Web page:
New Zealand is a country with a very special legal system. The New Zealand constitution is made of both legal documents: the laws that are written in document and others are unwritten laws- conventions. “In 1982, the Supreme court of Canada summarized the constitutional position in that country is an equation: constitutional conventions plus constitutional law equal the total constitution of the country”. (Keith, 2001) This equation is very true, and can be fitted in the condition of New Zealand’s constitution very well. It included both legal and conventions in this equation, and they are exactly what New Zealand’s constitution is made of. Firstly, this essay will smmarise New Zealand`s current constitutional arrangement; Then, talk about New Zealand changes to a republic country is desirable and New Zealand`s fixible constitution should be rigid; Finally, give some suggestions to encourage New Zealanders activly engage with the constitutional review process.
New Zealand current constitutional arrangement
“The constitution of a nation is the set of rules that govern how a government can exercise public power. A constitution identifies who or what institutions should exercise power and how they should do it. The government is usually the most powerful coercive force within a country, so the rules about how a government should exercise power are very important.” (Palmer, 2012) New Zealand is a constitutional monarchy and it has a Westminster system of Government that is modelled after the government of the United Kingdom. This establishes that New Zealand is a constitutional monarchy, with Queen Elizabeth II as its sovereign and official head of state, represented by the Governor-General of New Zealand. The position is merely symbolic as the Queen has little power to affect the politics of New Zealand. The key thing to note about New Zealand's constitutional arrangement is that there is no 'written' constitution in the same sense as other countries such as the US. New Zealand's constitution is founded upon several statutes, such as the Electoral Act 1993 and the Constitution Act 1986. There is no higher law which prescribes limits on the law making power of parliament. Otherwise, The Treaty of Waitangi plays an important role in elements of the constitution. The Treaty contains two key concepts: one is balancing the respective interests of Maori and the Crown; another one is expressing an ongoing relationship between Maori and the Crown. The Treaty is a vital basis of the New Zealand Government`s moral and political claim to legitimacy in governing the country(Shaw & eichbaum,2008). As such, the New Zealand parliament can create any law it sees fit and the Supreme Court of New Zealand has no authority to invalidate a law that has been passed in the appropriate manner and form. Executive, legislature and judiciary are the three branches of the government system and the constitution usually specify the respective roles of each and relationship between them. The only thing parliament is accountable to is the elections every four years. According to the current New Zealand constitutional arrangement (the monarchy), need New Zealand to become a republic country?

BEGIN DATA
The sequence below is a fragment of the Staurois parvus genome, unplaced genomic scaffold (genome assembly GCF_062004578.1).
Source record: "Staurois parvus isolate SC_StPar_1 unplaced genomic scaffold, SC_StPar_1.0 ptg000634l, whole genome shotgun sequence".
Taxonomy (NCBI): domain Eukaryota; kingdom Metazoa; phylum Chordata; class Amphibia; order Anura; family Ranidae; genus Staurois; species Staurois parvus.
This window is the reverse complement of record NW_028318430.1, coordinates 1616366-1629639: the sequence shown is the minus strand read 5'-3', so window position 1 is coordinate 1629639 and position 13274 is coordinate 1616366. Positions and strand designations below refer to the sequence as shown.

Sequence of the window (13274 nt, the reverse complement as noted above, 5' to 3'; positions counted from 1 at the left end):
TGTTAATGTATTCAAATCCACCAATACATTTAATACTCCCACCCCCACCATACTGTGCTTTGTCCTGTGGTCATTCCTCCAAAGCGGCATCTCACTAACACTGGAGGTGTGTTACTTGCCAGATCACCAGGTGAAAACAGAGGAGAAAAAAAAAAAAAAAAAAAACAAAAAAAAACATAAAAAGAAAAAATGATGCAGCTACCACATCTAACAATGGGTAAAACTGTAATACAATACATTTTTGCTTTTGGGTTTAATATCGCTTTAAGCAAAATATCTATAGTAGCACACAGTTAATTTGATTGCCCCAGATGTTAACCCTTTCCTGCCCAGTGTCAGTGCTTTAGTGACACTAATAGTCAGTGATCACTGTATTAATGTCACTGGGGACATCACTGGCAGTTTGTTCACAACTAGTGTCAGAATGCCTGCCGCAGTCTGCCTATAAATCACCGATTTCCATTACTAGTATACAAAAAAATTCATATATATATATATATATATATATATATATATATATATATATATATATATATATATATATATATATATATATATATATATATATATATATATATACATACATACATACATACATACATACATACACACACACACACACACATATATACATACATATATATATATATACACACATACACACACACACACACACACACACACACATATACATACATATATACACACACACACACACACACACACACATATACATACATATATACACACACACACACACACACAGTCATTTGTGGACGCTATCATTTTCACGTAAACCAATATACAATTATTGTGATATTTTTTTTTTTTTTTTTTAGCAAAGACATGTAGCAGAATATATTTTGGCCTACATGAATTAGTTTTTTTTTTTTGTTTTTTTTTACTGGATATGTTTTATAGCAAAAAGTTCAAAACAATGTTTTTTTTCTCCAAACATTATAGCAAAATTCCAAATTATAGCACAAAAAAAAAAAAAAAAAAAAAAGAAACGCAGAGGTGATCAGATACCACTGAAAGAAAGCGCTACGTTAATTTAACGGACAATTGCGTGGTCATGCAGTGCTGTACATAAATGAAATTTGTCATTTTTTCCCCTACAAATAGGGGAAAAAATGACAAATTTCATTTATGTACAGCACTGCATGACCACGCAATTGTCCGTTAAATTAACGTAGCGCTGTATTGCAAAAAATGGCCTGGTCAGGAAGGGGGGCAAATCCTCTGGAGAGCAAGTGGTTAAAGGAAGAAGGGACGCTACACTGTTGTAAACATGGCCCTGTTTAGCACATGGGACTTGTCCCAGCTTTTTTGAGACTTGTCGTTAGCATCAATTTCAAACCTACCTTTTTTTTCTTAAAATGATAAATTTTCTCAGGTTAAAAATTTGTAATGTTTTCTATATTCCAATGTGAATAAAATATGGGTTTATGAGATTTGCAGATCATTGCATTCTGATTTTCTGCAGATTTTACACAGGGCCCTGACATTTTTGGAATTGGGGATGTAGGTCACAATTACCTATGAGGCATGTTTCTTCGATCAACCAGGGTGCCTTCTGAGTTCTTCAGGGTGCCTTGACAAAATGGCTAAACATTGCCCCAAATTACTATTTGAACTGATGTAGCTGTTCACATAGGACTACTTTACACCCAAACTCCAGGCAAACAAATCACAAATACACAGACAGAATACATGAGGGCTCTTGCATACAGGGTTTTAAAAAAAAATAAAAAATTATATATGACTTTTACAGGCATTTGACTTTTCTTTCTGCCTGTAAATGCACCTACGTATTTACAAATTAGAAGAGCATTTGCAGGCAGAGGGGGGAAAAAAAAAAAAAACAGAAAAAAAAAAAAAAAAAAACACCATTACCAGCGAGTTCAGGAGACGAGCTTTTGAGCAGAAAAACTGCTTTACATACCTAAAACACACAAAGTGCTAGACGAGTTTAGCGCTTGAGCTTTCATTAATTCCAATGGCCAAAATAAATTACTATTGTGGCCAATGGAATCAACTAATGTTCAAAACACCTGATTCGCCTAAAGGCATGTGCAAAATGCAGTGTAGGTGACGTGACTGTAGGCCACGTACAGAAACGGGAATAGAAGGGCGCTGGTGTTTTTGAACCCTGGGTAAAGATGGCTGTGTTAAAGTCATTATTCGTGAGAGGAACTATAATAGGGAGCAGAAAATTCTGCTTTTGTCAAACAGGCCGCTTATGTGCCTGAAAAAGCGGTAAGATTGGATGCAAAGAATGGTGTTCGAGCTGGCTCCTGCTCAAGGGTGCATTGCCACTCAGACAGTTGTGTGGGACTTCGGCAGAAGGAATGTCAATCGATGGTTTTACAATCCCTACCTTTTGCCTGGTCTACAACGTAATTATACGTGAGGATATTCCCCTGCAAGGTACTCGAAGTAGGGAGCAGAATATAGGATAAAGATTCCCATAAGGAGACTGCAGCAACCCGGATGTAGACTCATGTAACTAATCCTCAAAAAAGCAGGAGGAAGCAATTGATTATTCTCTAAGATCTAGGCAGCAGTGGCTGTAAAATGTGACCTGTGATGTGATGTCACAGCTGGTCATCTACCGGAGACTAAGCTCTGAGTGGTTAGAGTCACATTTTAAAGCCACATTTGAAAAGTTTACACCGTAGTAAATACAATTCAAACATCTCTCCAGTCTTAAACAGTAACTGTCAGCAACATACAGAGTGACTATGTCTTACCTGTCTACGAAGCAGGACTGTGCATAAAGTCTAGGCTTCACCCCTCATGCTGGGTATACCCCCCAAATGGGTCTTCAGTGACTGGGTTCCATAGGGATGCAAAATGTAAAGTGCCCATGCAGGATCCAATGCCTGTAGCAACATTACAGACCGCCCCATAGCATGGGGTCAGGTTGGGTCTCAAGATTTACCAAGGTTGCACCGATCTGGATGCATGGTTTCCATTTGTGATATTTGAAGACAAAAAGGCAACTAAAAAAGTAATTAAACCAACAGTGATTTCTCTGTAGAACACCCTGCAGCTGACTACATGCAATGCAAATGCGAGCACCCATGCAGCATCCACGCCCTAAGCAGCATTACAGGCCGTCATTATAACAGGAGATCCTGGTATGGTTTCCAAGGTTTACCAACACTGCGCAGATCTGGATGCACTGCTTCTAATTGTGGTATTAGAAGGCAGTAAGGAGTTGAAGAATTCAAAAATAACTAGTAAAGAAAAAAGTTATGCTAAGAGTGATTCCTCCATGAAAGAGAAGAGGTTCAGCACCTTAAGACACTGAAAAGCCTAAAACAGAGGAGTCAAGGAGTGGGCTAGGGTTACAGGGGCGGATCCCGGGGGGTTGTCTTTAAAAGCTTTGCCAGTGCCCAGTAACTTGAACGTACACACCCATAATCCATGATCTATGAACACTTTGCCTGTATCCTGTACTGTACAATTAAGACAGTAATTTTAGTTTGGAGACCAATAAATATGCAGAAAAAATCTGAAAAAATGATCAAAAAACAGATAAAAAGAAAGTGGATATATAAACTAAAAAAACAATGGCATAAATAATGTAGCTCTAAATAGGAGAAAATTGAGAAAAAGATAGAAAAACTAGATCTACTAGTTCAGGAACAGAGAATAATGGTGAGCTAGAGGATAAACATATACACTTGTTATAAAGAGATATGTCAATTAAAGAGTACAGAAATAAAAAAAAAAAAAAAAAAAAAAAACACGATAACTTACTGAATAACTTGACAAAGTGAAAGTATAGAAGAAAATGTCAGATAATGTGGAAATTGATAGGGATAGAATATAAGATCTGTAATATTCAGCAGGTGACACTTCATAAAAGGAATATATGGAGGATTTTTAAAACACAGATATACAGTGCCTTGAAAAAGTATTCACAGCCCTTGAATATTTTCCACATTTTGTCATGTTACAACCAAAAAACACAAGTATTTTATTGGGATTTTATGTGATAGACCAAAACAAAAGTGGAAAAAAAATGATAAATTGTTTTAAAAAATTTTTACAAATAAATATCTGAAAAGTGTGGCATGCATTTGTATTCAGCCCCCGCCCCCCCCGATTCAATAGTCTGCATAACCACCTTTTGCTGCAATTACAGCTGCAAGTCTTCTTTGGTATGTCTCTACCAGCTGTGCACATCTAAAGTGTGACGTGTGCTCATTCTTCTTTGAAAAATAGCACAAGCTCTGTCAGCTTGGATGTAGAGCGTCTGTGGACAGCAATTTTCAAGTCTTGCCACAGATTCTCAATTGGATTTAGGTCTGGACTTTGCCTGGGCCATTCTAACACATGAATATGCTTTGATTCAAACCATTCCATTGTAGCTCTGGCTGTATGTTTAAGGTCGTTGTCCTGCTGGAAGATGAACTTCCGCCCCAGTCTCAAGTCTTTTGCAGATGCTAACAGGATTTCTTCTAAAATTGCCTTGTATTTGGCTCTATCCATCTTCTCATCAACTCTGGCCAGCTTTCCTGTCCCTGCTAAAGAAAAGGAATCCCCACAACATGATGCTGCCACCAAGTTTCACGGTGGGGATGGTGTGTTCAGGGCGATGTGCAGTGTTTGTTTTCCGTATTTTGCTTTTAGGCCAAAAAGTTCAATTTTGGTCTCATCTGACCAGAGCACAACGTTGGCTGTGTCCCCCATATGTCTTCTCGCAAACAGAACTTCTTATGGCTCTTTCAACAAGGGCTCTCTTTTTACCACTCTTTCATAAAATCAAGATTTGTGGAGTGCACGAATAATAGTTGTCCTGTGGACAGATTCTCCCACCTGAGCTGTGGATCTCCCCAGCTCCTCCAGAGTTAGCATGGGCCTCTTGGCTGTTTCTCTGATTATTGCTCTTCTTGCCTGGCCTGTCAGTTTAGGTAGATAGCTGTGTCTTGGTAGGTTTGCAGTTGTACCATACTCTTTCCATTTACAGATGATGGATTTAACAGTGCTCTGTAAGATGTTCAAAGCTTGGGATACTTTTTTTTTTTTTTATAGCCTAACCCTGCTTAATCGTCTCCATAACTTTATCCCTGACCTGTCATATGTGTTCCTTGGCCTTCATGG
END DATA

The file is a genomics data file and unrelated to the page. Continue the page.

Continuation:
New Zealand as republic
In theory, first of all, the role of the monarch, is the symbol of the colonial era, the New Zealand modern political system has no real meaning. Although the 1986 constitution confirm bill queen Elizabeth ii for New Zealand's head of state, but for years she seldom visit New Zealand, never overseas representatives in New Zealand. Under the current system, she as New Zealand heads of state is made by her responsibilities and is representative of the New Zealand to exercise-the governor, and the governor appointed her to the New Zealand prime minister and need according to the suggestion. Secondly, the monarchy and the basic principles of democratic politics are conflict. New Zealand political system is a fundamental...